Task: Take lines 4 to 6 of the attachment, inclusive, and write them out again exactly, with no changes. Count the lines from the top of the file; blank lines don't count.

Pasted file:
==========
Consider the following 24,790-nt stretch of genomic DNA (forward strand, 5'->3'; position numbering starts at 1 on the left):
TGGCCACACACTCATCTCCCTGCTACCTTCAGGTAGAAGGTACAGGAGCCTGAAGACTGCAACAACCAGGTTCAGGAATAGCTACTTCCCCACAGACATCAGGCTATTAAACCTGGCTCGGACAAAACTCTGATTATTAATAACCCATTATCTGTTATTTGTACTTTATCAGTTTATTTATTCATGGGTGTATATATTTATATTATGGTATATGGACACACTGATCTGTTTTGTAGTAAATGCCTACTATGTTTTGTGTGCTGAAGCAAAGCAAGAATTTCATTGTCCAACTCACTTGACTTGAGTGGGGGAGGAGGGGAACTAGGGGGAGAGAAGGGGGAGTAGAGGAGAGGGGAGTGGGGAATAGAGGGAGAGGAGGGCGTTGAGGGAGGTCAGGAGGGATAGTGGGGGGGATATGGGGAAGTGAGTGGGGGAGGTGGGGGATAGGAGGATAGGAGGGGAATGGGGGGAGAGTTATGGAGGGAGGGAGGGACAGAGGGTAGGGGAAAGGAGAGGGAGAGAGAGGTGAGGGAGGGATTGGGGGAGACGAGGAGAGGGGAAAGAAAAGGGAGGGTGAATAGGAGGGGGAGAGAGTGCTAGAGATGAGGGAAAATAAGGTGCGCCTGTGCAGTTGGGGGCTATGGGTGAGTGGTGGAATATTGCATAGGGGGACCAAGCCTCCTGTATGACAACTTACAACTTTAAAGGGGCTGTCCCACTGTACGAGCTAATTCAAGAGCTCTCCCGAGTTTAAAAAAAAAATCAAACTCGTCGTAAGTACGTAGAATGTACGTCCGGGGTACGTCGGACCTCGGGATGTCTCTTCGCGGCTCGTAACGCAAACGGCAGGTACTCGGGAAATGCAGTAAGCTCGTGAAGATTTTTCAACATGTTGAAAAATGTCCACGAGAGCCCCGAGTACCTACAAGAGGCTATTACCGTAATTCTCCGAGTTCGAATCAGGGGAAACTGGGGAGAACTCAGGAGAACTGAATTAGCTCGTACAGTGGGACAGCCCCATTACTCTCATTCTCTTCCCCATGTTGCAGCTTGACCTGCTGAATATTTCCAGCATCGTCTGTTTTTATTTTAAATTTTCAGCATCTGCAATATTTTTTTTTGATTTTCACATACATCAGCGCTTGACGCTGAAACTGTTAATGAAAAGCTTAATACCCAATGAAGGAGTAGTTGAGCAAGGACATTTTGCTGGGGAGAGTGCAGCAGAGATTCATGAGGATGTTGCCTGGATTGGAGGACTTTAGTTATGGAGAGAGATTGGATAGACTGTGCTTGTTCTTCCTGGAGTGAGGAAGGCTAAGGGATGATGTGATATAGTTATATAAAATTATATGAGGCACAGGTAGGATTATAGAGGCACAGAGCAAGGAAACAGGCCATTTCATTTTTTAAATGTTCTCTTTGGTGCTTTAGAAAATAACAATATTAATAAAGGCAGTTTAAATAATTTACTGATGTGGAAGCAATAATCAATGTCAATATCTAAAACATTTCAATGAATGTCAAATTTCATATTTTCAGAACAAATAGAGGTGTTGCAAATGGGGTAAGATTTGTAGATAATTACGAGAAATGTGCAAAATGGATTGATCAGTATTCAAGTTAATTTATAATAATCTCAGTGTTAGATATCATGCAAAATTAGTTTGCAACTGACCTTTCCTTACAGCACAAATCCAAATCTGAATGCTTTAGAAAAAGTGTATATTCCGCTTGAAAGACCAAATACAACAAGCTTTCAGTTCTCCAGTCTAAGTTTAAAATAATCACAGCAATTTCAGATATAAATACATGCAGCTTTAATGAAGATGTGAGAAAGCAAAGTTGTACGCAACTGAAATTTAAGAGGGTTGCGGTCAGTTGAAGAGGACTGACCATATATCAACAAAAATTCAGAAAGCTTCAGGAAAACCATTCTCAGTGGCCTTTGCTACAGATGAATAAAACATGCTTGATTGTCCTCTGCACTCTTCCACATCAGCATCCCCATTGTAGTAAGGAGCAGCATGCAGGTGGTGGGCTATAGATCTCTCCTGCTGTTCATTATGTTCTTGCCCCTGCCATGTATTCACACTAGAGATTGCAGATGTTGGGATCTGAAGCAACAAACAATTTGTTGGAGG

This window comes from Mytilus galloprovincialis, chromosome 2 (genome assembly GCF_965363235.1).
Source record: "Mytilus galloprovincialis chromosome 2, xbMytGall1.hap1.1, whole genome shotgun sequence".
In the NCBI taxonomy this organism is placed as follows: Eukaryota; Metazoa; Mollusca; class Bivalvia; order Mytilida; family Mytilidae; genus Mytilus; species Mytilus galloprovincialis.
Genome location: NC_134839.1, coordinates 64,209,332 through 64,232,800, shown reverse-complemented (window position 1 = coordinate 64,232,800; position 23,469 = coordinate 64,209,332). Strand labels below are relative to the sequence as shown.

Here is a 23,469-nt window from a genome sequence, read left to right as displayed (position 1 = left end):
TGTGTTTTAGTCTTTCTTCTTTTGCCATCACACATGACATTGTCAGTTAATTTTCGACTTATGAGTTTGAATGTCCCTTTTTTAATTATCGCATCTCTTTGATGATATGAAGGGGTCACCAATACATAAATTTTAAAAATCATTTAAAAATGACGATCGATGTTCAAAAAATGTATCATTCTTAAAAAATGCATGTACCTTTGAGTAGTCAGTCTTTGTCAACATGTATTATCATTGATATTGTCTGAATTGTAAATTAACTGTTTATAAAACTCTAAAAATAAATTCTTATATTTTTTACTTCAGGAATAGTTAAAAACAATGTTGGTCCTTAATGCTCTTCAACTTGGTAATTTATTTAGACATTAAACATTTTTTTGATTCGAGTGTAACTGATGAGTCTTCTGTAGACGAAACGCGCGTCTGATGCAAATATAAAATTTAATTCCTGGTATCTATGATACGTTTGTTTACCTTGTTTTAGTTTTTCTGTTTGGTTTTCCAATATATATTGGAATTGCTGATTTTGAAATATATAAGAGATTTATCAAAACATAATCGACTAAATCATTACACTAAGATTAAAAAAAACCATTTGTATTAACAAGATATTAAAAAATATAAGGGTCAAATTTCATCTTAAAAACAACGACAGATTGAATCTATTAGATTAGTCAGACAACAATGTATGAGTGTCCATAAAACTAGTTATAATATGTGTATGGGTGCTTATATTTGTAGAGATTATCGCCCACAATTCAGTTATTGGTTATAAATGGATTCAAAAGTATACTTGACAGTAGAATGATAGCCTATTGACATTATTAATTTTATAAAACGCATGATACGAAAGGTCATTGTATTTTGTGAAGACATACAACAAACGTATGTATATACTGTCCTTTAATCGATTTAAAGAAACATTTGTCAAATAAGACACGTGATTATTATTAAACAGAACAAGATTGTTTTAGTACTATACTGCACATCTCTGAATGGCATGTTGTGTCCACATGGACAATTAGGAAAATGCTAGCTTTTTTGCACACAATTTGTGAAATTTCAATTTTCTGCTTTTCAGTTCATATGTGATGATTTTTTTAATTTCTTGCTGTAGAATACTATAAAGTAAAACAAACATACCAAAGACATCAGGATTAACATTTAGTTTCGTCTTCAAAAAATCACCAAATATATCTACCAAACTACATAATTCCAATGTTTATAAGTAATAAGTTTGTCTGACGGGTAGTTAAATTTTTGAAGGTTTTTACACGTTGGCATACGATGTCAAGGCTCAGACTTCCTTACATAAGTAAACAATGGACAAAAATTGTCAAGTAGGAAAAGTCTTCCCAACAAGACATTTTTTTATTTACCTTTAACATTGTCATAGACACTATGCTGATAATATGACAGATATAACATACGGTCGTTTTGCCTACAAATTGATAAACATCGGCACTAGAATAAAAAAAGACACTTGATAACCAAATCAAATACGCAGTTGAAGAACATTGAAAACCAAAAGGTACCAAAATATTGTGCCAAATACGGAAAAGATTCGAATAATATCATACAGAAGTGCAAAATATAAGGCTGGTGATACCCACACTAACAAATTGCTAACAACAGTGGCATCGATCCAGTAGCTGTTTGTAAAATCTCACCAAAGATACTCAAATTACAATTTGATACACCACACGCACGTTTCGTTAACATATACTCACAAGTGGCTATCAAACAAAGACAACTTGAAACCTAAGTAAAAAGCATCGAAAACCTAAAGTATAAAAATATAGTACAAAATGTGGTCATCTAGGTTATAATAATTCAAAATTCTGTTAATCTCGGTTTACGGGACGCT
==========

Source record: "Mytilus galloprovincialis chromosome 2, xbMytGall1.hap1.1, whole genome shotgun sequence".
In the NCBI taxonomy this organism is placed as follows: Eukaryota; Metazoa; Mollusca; class Bivalvia; order Mytilida; family Mytilidae; genus Mytilus; species Mytilus galloprovincialis.
Genome location: NC_134839.1, coordinates 64,209,332 through 64,232,800, shown reverse-complemented (window position 1 = coordinate 64,232,800; position 23,469 = coordinate 64,209,332). Strand labels below are relative to the sequence as shown.